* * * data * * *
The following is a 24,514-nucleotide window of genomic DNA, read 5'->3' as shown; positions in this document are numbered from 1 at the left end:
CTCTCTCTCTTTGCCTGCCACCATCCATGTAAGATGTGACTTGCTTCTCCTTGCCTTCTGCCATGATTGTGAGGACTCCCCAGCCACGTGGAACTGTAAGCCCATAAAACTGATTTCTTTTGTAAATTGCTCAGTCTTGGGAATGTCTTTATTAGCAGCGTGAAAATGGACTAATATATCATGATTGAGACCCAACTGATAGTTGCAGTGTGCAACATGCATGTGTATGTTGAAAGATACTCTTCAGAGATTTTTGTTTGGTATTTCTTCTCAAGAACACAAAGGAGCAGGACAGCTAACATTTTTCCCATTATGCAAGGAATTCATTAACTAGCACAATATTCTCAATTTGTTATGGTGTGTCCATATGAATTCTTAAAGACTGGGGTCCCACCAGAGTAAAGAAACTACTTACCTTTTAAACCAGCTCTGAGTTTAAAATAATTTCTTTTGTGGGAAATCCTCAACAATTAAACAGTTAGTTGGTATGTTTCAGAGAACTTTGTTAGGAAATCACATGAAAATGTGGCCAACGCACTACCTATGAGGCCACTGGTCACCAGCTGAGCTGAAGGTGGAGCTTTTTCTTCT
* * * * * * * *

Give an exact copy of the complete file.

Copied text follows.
The following is a 24,514-nucleotide window of genomic DNA, read 5'->3' as shown; positions in this document are numbered from 1 at the left end:
CTCTCTCTCTTTGCCTGCCACCATCCATGTAAGATGTGACTTGCTTCTCCTTGCCTTCTGCCATGATTGTGAGGACTCCCCAGCCACGTGGAACTGTAAGCCCATAAAACTGATTTCTTTTGTAAATTGCTCAGTCTTGGGAATGTCTTTATTAGCAGCGTGAAAATGGACTAATATATCATGATTGAGACCCAACTGATAGTTGCAGTGTGCAACATGCATGTGTATGTTGAAAGATACTCTTCAGAGATTTTTGTTTGGTATTTCTTCTCAAGAACACAAAGGAGCAGGACAGCTAACATTTTTCCCATTATGCAAGGAATTCATTAACTAGCACAATATTCTCAATTTGTTATGGTGTGTCCATATGAATTCTTAAAGACTGGGGTCCCACCAGAGTAAAGAAACTACTTACCTTTTAAACCAGCTCTGAGTTTAAAATAATTTCTTTTGTGGGAAATCCTCAACAATTAAACAGTTAGTTGGTATGTTTCAGAGAACTTTGTTAGGAAATCACATGAAAATGTGGCCAACGCACTACCTATGAGGCCACTGGTCACCAGCTGAGCTGAAGGTGGAGCTTTTTCTTCT